This paper presents an interesting and novel approach to learning RBMs with an unbounded number of hidden units. A greedy incremental learning algorithm is developed by means of FW optimization. This is a technically elegant approach, in particular in the case when parameter alpha is chosen to be equal to the iteration number. I believe this paper makes a solid nips paper, which I would recommend for poster presentation given the limited scope of the impact of the contribution of this paper. - One thing that was not clear to me is the impact of re-setting alpha each iteration in this manner has on the log-likelihood. Can setting alpha in this manner negatively impact the log-likelihood? Can we measure this in such a case? This is the only part of the presented approach that seems heuristic. It would be good to be a little clearer on this point. The paper is well written and well organized, generally easy to follow except for some of the technical material. Presentation of the experimental data is clear with sufficient level of detail. References are complete and well formatted. The impact of this paper is probably significant for those interested in RBMs, but this is a limited community. Ideas from this paper might carry over to more general settings, but it is not immediately obvious that this will be the case. The novelty of this work is related to the technical development of the FW algorithm, and also to the conceptual level idea of using a distribution over weights to formulate the case of an unbounded number of hidden units. The technical quality of the paper is of high standard, I did not observe any problems on this front. Except for - the point raised above about the (heuristic?) setting of the parameter alpha. - the functional derivative of L(q,theta) given in the appendix misses a term related to the L2 regularization. It re-appears in equation 9.

2-Confident (read it all; understood it all reasonably well)

Interested in learning RBMs this paper has the interesting idea of writing the probability of the visible states in an RBM as an *expectation* over some distribution over hidden states. This then leads to a relaxation where one can learn this distribution over hidden states. A Frank-Wolfe algorithm can do this, which is quite attractive, though it still has the downside that MCMC must be used in each iteration.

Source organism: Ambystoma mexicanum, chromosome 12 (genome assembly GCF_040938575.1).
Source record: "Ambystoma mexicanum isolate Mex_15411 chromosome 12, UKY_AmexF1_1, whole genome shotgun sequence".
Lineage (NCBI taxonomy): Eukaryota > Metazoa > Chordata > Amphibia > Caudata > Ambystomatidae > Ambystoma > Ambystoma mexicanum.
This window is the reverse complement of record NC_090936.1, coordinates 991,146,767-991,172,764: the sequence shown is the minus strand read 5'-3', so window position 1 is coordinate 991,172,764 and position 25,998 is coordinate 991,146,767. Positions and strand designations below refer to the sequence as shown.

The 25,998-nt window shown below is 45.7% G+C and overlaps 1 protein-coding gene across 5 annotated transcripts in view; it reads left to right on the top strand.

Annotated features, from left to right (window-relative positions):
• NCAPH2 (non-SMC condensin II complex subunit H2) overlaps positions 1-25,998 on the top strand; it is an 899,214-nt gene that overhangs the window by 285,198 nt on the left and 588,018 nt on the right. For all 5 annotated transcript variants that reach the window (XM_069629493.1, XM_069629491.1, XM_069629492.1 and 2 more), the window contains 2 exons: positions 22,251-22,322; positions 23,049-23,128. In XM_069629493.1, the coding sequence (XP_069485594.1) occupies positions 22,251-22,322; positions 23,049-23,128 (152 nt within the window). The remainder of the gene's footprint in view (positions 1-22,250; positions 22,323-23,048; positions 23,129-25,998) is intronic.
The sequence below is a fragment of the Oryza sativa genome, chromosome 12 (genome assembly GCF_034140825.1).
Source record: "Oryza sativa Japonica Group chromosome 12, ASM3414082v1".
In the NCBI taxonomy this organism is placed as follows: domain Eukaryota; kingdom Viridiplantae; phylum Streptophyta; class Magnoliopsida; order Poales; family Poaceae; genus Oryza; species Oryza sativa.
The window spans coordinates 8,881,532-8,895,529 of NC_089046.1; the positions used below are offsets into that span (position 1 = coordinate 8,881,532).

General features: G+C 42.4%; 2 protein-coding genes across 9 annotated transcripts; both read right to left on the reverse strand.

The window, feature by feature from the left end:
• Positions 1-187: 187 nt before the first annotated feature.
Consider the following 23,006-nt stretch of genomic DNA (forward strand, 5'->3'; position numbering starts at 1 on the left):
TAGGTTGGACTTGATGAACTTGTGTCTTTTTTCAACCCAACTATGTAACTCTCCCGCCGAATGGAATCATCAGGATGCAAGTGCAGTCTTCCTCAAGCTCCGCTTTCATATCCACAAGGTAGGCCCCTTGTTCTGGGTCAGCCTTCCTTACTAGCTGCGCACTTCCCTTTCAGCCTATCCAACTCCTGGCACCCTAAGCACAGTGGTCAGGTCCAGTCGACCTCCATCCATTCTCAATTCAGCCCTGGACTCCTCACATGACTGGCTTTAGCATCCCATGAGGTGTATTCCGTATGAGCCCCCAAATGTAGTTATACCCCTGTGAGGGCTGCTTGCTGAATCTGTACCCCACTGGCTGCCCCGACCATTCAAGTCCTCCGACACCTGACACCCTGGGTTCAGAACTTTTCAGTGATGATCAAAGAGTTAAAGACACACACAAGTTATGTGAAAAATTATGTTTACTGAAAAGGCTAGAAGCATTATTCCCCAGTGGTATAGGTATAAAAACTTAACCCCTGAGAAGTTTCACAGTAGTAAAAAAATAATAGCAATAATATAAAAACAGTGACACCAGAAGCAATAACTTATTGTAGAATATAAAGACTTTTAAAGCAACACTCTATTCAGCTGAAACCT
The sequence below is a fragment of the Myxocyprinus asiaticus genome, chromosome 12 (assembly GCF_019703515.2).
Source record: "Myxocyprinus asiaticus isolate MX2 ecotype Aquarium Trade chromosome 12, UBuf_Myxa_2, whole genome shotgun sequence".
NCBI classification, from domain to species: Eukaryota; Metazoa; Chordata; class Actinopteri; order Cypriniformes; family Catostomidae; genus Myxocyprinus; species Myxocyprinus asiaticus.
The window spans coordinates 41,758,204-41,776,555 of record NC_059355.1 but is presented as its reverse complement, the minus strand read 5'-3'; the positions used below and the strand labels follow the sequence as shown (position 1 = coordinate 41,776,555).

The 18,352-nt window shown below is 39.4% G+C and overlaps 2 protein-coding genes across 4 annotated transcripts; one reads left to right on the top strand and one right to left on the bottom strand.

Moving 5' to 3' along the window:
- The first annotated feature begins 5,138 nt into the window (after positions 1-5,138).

Learning RBMs is important, but I think this paper has broader importance in that the ideas used here might be useful elsewhere as well. I think the immediate practical impact of this work is limited, but I still think this paper should be published because of the importance of the ideas. I have a few minor comments / questions. Firstly, in Proposition 3.1, the meaning of "both" should be clear-- does this mean jointly or separately. Secondly, the impact of fixing rather than optimizing alpha as done in the experiments could potentially affect convexity-- please discuss this. Thirdly, do you have any intuition for why the likelihoods are lower using only FW rather than CD in the experiments? (I have no idea why either should be higher, but this was somewhat surprising.) Fourth, in the experiments, a large number of parameters are set using validation data. Was this done using a grid search over all jointly or separately?

2-Confident (read it all; understood it all reasonably well)

The paper considers a convex extension of RBM, allowing for RBMs with an infinite number of hidden units. The authors propose an algorithm based on the Frank-Wolfe algorithm for learning parameters which can be interpreted as iteratively adding a single hidden neuron to the current solution. The proposed model is evaluated in several experiments and the authors find that the taken approach can provide a good initialization for training RBMs (improving the performance over random initialization),

The paper is well written, easy to follow, and introduces an interesting extension to RBMs allowing for infinite hidden units. In particular, using the method for initialization of models for further training using CD seems promising. I do not have any critics regarding the theoretical part of the work. Regarding the experiments I have a few questions: * Do you have any idea why the models learned using your approach consistently perform worse than the models trained using CD? I guess this is due to the iterative process of (greedily) adding hidden units while not optimizing the "whole thing". Did you have a look at the filters identified in the first few iterations for MNIST? -- how do they look? What about the training likelihood? Are all models on the same level? * Figure 2 lacks error bars. Are the conclusions the same when looking at average performance? Minor comments: * L169: continues -> continue * L215: selected * L254: leading to ... / resulting in ...

2-Confident (read it all; understood it all reasonably well)

This paper aims to address a very important problem, i.e., to determine the number of hidden units inside a RBM network. It gives an solution by introducing a prior on $\wv$ and solves the new optimization problem via Frank-Wolfe learning algorithm. The results are reasonable.

This paper is well written and aims to address an important problem. It gives a solution. However, following problems exist in this paper: 1) There is no convergence guarantee for the algorithm. 2) No criterion to stop adding new notes to $w$. The results can still only be obtained via cross-validation like method. For example, keep adding and testing the likelihood. This is different from the Chinese restaurant process, which can stop adding new tables. 3) The results are not strong enough to support the new framework. The difference from the proposed method and random initialization is not significant in Figure 2. === Post rebuttal The early stop is fine to me now. But it is not novel. I still suggest the authors to add stronger results to support the new framework.

2-Confident (read it all; understood it all reasonably well)